In FY 2021, compared to regional peers, Pakistan’s debt-servicing payments reached the highest level as a percentage of GDP. The report states that in FY2021 the ratio of interest payments-to-FBR tax revenues stood at 57.7 percent. As of September 2021, Pakistan’s External Debt and Liabilities have reached $127 billion. This represents a massive increase of 33 percent or $31.78 billion since this government took charge.

On the local front, total domestic debt has reached Rs 27,137 billion. Compared to June 2018 level, it has increased by more than Rs 10 trillion or 60 percent. The previous government had added Rs 121 billion per month to the pile; the current government is borrowing at a rate of Rs 260 billion per month, meaning thereby that more than half of the tax revenue collections are being utilised for debt-servicing. This ultimately squeezes the space for undertaking development expenditure. This compromise can adversely impact growth prospects which ultimately dampens debt repayment capacity.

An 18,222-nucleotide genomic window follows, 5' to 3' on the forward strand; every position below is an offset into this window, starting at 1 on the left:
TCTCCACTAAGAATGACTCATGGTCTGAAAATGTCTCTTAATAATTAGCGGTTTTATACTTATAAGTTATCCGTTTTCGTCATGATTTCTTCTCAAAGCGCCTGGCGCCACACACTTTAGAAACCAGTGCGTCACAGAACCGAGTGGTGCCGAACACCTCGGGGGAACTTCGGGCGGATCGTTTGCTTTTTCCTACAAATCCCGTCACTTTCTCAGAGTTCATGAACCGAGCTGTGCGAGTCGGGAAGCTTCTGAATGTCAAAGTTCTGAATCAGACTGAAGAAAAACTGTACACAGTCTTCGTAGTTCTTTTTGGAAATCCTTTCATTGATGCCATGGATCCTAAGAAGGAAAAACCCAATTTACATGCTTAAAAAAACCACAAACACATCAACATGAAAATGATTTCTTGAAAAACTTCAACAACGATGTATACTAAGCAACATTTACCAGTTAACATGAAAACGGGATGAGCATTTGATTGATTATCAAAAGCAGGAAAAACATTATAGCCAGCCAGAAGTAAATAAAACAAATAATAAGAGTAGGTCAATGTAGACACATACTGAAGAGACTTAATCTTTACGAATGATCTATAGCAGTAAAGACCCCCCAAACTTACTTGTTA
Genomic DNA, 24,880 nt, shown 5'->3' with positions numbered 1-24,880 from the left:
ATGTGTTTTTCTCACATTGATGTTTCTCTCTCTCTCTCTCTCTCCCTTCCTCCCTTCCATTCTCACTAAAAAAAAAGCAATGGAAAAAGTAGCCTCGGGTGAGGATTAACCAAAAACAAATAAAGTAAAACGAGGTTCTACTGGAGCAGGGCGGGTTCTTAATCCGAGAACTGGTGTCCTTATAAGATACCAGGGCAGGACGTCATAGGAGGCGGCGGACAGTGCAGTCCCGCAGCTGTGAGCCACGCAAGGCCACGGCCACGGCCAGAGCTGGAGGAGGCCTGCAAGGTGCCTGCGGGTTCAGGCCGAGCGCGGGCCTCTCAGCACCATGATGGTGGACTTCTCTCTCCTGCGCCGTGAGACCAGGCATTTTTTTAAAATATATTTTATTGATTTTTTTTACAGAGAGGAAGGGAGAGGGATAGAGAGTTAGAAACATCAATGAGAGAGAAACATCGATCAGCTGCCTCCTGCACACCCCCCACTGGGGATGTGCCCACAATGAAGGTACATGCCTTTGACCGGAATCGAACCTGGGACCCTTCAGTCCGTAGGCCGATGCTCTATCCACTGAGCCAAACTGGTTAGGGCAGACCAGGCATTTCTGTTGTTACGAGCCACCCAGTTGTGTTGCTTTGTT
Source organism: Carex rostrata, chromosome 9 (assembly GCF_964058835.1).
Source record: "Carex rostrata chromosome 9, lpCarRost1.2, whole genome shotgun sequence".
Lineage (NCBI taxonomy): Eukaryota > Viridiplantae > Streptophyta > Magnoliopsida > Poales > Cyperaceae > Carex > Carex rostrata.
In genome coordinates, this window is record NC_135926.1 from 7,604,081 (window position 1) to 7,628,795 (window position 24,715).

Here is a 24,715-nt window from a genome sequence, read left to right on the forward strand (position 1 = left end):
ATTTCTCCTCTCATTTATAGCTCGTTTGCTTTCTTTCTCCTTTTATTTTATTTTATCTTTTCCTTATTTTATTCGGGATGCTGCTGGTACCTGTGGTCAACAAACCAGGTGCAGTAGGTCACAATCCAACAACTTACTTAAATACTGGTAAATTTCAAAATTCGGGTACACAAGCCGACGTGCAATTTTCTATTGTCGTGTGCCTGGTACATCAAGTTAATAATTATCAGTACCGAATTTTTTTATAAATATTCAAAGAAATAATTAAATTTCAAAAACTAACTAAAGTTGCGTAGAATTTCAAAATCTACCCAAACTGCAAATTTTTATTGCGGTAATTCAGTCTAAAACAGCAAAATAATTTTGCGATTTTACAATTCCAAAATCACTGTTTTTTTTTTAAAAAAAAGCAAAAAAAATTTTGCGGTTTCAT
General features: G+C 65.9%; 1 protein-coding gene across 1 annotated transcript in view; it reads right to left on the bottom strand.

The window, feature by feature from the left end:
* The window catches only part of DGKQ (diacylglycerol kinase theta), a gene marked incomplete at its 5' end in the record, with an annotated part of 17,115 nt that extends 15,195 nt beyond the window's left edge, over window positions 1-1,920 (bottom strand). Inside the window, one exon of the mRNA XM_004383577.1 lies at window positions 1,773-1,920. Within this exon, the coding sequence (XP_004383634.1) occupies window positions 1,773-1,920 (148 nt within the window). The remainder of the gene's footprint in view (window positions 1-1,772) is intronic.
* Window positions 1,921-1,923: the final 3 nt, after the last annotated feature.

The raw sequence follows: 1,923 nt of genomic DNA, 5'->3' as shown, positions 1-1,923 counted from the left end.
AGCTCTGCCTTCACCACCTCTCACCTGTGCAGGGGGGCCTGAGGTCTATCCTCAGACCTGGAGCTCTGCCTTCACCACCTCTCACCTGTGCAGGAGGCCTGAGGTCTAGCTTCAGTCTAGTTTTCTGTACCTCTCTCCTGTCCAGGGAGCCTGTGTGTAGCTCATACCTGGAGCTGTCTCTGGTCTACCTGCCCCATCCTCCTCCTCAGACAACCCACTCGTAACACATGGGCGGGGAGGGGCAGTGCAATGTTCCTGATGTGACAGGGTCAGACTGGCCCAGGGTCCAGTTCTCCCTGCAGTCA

This is also reflected in the statistical supplement to SBP’s report, which states that spending on education as a percentage of GDP has fallen. In FY 2018 it was 2.4 percent. It was reduced to 1.47 percent in FY 2020. The spending on health was 1.20 percent of GDP in FY 2018. It fell to 1.16 percent in FY 2020. (Data for FY 2021 is not available in the report).

Another factor impacting the economy is mismanagement on the part of the executives. In FY 2021, the cumulative circular debt rose to Rs 2.28 trillion which is 4.8 percent of GDP. This accumulation of arrears arises from administrative failures and delays in the adjustment of power tariffs, losses of electricity distribution companies (DISCOs), and unpaid subsidies.

Inefficiencies in public sector entities stem out from governance issues and administrative elements. As a whole, these state-owned white elephants are posting losses. The major state-owned entities are: the National Highways Authority, Pakistan Railways, Pakistan International Airline and the power sector DISCOs. In the last three years, the government has not introduced any policy to bring any serious reforms in these entities.